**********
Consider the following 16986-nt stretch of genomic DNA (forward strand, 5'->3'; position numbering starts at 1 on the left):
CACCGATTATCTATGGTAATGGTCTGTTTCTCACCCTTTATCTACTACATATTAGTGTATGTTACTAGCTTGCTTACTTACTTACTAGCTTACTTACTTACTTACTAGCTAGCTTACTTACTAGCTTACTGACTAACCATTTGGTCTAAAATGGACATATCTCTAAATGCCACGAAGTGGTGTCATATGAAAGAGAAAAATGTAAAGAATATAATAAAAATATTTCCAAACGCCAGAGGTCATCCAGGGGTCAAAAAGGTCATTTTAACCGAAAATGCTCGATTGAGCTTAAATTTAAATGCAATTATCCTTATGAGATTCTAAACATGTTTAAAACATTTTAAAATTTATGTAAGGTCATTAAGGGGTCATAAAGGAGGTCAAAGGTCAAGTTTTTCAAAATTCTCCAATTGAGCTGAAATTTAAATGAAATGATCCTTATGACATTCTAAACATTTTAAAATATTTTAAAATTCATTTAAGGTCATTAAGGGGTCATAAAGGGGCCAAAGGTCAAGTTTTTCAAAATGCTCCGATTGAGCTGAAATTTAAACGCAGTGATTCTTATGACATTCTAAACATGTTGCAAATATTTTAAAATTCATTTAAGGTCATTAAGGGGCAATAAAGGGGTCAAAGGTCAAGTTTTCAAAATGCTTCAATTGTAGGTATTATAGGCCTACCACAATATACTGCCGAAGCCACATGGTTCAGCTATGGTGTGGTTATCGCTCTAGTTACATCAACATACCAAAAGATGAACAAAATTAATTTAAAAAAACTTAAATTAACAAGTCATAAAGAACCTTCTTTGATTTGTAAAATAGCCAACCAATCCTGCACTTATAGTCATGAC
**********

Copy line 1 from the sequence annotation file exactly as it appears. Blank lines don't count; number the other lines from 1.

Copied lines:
Consider the following 16986-nt stretch of genomic DNA (forward strand, 5'->3'; position numbering starts at 1 on the left):